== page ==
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14 July 2022

Prime Minister candidates – not what they say now, but next

As the UK Conservative party begins to get to grips with appointing a new leader, it finds itself in jeopardy that whomever it appoints it will have zero chance in the next election. Net zero chance. That candidate has to perfect the art of saying things that it does not quite believe to get into power, and then change their tune come 2025 and the next election.

That is certainly the case as every candidate lays out their promises which only need to convince Conservative party MPs, many of which are Climate Change deniers, who want to prioritize oil and gas investment, cut green premiums, and put the party’s zero emissions ambitions on the back burner. So that’s what all of them are saying.

It invites each candidate into behaving just as Boris Johnson behaved, they must lie to the party or lie to the people, because they can’t serve two bosses at once.

In the race to party leadership they want to emphasize that they have the answer to spiraling inflation, which is as much driven right now by currency shifts (which politicians can do little about) as by over spending. Having the right ideas to insulate the common man from natural gas global market pricing, means banging the drum for short term gas storage and the opening of more North Sea gas.

But once the present crisis is over and in the 3-year time frame leading to the next election, the Conservative party must be believable in its unwavering promotion of zero emissions once again, or risk a Labour landslide. Climate change is ever present in the mind of the electorate and by 2025 that will be ever more true. Only an out of touch politician can think anything else.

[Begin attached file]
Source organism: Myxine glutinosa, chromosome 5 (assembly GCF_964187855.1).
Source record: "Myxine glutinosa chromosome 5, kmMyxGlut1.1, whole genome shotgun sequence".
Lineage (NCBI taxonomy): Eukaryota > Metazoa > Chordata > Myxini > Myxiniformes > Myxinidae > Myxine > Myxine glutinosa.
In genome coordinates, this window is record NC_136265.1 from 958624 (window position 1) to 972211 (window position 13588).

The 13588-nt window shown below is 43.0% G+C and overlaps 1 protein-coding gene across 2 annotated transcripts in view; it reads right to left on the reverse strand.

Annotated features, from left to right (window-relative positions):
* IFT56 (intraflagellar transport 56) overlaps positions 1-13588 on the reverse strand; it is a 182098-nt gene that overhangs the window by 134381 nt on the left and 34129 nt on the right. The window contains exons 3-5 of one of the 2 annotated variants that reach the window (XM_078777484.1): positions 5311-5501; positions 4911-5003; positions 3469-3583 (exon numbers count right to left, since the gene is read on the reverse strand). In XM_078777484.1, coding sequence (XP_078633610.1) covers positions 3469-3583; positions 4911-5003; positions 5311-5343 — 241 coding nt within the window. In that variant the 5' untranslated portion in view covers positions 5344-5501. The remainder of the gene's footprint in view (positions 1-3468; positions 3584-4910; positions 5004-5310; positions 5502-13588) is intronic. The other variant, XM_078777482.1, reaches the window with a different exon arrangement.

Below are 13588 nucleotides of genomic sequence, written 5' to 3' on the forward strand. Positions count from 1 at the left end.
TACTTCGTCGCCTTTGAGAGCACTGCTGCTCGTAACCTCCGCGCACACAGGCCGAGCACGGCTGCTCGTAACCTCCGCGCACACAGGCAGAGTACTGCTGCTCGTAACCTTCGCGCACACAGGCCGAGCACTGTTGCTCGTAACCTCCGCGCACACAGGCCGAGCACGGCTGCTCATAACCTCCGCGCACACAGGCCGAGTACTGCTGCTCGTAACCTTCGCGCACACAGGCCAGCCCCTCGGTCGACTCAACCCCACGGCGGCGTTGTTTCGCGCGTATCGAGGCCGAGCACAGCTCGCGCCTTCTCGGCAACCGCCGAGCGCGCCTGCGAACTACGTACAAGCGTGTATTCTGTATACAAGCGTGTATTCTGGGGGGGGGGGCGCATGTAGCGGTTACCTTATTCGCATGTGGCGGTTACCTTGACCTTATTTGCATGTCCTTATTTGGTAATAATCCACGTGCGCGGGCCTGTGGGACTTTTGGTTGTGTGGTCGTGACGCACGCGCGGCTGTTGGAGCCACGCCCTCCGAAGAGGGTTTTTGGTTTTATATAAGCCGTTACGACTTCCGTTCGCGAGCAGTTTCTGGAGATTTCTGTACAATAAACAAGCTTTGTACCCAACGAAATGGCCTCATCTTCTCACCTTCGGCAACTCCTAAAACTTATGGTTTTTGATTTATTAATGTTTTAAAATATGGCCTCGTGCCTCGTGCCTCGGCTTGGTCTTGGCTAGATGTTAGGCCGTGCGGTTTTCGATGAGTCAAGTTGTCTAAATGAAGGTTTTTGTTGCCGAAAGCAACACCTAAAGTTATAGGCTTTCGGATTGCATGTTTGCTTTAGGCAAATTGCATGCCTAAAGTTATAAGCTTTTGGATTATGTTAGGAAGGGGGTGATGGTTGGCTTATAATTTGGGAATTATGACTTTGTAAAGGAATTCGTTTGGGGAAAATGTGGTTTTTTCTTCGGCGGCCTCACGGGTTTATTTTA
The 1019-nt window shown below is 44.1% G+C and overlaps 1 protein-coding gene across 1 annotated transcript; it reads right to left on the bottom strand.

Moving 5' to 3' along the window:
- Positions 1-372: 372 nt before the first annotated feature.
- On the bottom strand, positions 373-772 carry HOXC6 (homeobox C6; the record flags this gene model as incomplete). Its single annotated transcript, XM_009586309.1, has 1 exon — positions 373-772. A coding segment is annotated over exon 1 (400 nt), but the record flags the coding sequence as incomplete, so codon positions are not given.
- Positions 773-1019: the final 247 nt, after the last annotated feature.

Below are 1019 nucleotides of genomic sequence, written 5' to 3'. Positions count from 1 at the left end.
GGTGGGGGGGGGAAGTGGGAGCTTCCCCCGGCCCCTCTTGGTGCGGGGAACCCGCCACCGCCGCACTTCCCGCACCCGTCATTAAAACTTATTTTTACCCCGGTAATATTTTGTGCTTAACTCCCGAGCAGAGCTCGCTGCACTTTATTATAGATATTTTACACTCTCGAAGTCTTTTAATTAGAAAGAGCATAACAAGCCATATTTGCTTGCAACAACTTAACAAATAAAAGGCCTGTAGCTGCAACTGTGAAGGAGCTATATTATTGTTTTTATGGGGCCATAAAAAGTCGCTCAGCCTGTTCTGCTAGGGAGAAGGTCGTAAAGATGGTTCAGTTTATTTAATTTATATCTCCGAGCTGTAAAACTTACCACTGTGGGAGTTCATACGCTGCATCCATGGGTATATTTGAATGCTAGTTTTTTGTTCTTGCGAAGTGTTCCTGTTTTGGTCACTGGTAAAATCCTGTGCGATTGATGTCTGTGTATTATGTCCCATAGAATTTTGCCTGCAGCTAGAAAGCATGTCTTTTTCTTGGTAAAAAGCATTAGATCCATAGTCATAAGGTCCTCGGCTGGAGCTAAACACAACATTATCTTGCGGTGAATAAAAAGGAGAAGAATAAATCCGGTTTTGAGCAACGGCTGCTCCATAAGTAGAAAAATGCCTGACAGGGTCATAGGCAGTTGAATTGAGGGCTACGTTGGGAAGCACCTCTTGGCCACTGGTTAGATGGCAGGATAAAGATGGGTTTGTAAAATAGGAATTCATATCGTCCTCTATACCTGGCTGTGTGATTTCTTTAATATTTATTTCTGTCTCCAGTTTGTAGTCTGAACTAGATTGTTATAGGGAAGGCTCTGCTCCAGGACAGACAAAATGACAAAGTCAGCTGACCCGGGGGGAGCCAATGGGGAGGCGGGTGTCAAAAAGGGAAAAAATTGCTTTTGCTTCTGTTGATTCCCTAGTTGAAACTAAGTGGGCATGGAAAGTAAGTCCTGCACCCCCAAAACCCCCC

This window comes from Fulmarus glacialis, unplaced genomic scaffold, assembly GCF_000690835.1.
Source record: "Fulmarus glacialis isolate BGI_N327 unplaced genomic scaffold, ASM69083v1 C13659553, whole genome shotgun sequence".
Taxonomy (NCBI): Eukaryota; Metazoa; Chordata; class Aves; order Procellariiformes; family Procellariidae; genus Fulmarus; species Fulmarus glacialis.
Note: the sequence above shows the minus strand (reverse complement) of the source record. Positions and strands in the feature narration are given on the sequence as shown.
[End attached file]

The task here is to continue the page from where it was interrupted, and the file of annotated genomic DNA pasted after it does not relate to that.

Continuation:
So the party that has spent less than all of Europe on EV subsidies, energy efficiency and heat pump subsidies, will have to convince the common man that it truly cares about zero emissions in 2025 or lose out to what would likely to be a 12 -year three term Labour government which transforms the country and leaves the Conservative party in the cold.

Ex-Chancellor Rishi Sunak has always been lukewarm on zero emissions, because he doesn’t want to pay for it – his leadership bid mentioned only inflation and jobs, and had no room for zero emissions and talked up unspecified handouts for the poor this winter.

Brexit campaigner Penny Mordaunt, said she would slash fuel duty by 50% to help people heat their homes this winter, which is a popular policy, one copied from the opposition Labour party, but not really sufficient to get the job done.

Kemi Badenoch went for the jugular and she talked about UK climate targets as “unilateral economic disarmament” and promised she would axe the policy if given power – which is 2025 election suicide, and really hard to retrench from once completed. Liz Truss simply promised tax cuts, but not specifically for those who cannot afford their heating bills. She wants less government, which means almost no policies on green premiums.

Nadhim Zahawi, promised to cut taxes, to reduce the cost of living, lower energy bills, increase defense spending and get tough on tough on crime. No mention of net zero and no mention of where the money would come from. Jeremy Hunt, tax cuts, Tom Tugendhat, a 10p fuel cut, it goes on.

The Conservative party really needs to understand that it will end up losing a no-confidence vote at some point if zero emissions policies are dropped. It will then have an early election and get slaughtered at the polls. Which is pretty much what happened in Australia already.

But the candidate that can tell MPs it’s all about inflation, and who has a credible policy to fixing natural gas pricing, and then changes tune by 2023 and becomes a born again net zero enthusiast, would be accused of being like Boris Johnson, a liar which does U-turns, but such a person might survive – just.